Oh Dear, Another Vonnegut…

February 2, 2010 at 4:45 pm (Reviews) (, , , , , , , )

A Review of Cat’s Cradle (kind of)

My problem with Vonnegut is that his novels are too short.  I was just finally becoming fascinated by the Bokonons and their rituals and the book ends.  I want his tales Dickens style – with two or three hundred pages on Bokonon establishing his religion and living in the jungle, then I want another hundred pages on Newt, Angela, and Frank.  Instead, I get a sentence here, a paragraph there, and finish the book unsatisfied.  On top of that, I feel like a jerk for not appreciating Vonnegut the way the rest of society seems to.  I have the appropriate shelf of my library dedicated to all his work, but I just can’t muster up the love.  Like Salinger, he’s good, he’s even really good, but he’s not the best thing ever (though I am repeatedly told that he is).  Perhaps the hype has ruined him for me.

Buy a copy here: http://rcm.amazon.com/e/cm?lt1=_blank&bc1=000000&IS2=1&bg1=FFFFFF&fc1=000000&lc1=0000FF&t=anakawhims-20&o=1&p=8&l=as4&m=amazon&f=ifr&ref=ss_til&asins=038533348X


  1. Andrew said,

    Vonnegut is the kind of author that’s always hiding in the bushes of every conversation on 20th C novels. People read him and then he creeps around the subconscious. All the same, there is a strange depressive quality about him that makes it seem impolite to bring him up in mixed company.

    But yea, he’s only going to really charm a certain few. You don’t have to love him though. That’s just a snobbish peer pressure thing. And besides, if he were loved by all then his devoted fans would be upset about people just liking him because he’s popular or something. They would sulk and say things like, “They still don’t get him, really…”

    He doesn’t really go into thorough culture-building much. I think he’s too comfortable wandering around in his distracted thoughts to really build a complete system for his aliens and things.

    I absolutely adore his character Kilgore Trout.

    “You were sick, but now you’re well, and there’s work to do.”

    • anakalianwhims said,

      Haha… thank you, Andrew, I am a bit relieved. I am not a huge fan, but I feel the way you say about the true fans who sulk – people just like him because other people do. If I met people often that loved him for being him and for his stories and for finding a bit of themselves in his books, I could appreciate that more. But most people, when you ask them why they like Vonnegut they say, “Oh, I don’t know, he’s just good.” Then you find out that someone told them to read his books when they were in high school and they of course loved it and their aren’t many intelligible thoughts beyond that. I think you are right though, he is very comfortable in his distraction. Maybe that’s why he’s so popular, people have the freedom to be distracted when reading someone who is equally or more so. Its like talking to someone in conversation… I don’t have to look you in the eye because you’re not looking me in the eye; but if you look me in the eye, I gotta look you in the eye back. I’m a book snob in that I want the author to look me in the eye, and I want to be required to peer at their work with great interest and think about it all. Maybe that’s why I love Steinbeck so much – he’s full of himself and his beautiful talent and demands that you pay attention. He is so forceful in his demand (in looking you in the eye so to speak) that you cannot tear yourself away from a single word he writes. East of Eden completely blew me away for that. However, I would never accept the idea that someone likes Steinbeck because I like Steinbeck, I want you to be able to tell me what it is about him exactly that you like so much. It can’t just be because I told you to read it and it was a pleasant experience. What made it pleasant? What captured your attention? What keeps you in raptures when someone just slightly utters the title of one of his books in your presence, or an aisle over in a bookstore/library?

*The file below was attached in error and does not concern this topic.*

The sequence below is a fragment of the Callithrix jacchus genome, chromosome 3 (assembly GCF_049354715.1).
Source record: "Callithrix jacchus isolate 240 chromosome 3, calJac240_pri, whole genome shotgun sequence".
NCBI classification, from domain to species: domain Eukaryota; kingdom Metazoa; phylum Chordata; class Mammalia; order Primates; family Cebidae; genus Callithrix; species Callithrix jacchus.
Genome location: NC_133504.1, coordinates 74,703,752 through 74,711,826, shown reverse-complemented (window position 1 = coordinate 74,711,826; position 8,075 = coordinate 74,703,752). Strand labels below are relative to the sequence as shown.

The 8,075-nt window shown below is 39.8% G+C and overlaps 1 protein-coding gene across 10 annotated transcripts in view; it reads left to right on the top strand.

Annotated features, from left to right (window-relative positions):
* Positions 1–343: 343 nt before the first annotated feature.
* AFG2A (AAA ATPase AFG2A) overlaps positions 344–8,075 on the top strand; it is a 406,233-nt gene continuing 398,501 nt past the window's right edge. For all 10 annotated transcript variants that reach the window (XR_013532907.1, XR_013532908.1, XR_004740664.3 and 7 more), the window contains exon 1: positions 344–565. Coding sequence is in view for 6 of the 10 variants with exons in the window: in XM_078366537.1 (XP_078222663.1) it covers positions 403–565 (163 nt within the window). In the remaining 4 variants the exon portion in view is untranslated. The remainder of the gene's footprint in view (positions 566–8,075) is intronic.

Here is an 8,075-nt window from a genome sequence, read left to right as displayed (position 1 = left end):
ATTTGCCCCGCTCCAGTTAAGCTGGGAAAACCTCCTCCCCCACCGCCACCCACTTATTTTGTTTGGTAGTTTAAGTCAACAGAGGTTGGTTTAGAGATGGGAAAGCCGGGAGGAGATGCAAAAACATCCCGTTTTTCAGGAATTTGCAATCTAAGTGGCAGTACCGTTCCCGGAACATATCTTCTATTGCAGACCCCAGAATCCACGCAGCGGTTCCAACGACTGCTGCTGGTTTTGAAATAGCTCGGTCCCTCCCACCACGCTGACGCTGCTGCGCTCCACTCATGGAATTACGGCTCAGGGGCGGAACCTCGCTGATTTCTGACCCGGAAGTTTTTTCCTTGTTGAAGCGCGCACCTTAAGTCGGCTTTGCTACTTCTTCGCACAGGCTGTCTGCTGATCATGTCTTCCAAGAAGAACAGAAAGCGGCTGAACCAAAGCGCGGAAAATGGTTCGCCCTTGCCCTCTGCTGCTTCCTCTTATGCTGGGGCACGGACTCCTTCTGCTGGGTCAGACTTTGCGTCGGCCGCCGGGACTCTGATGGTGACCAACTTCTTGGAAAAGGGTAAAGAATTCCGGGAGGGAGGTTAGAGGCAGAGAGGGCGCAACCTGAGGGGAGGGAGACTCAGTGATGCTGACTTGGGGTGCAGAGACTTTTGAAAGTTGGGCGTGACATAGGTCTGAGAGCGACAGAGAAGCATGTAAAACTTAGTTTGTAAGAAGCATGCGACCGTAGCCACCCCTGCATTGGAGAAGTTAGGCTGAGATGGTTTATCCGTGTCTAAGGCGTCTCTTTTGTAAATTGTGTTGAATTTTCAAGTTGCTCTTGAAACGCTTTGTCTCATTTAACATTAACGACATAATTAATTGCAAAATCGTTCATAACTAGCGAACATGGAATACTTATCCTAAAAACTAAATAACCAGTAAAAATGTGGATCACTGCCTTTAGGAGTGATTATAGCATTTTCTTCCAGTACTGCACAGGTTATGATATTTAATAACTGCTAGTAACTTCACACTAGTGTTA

2. Andrew said,

    Hey again!

    Ok, so here’s how I got to your site in the first place — through the comments on the noreligion blog. Your comments were positive and actually welcoming of conversation, and frankly that is just so refreshingly rare on blogs that I figured I’d wander by and look around.

    Vonnegut was introduced to me through a friend when I was in my twenties. I had been through my phase of fantasy-lit and my school-phase of academically-approved-lit. Vonnegut’s meandering style was such a refreshing change, and yet I could see these hints of depressed genius. It was a strange combo of natural wandering but underlying purpose all at once. As well, his default cynicism playing out against some sort of knee-jerk hope for the world appealed to me in my lost twenty-something days.

    I haven’t read much Steinbeck but I am floored by his power of language, for sure. My parents had a few really old paperback versions of some of his novels. My brain has linked that fifties-sixties, Hardy-Boys-haircut-and-clothes cover artwork to the look and feel of his stories. I don’t know why, but there’s a nostalgia or something around his particular books. And old teacher of mine said something like Steinbeck taught America how to write the great American novel all over again.

    I don’t totally remember the story, but isn’t it Steinbeck that wrote an essay on the depression or something, and then couldn’t get it published because it was so dry and bland? So he ended up rewriting it as a novel and shoving the essay in the middle somewhere, but then the novel turned into some incredible hit. Actually, I think it was a former boss of mine that told me something about that.

    Whatever was the deal, huge lesson on form and style there.

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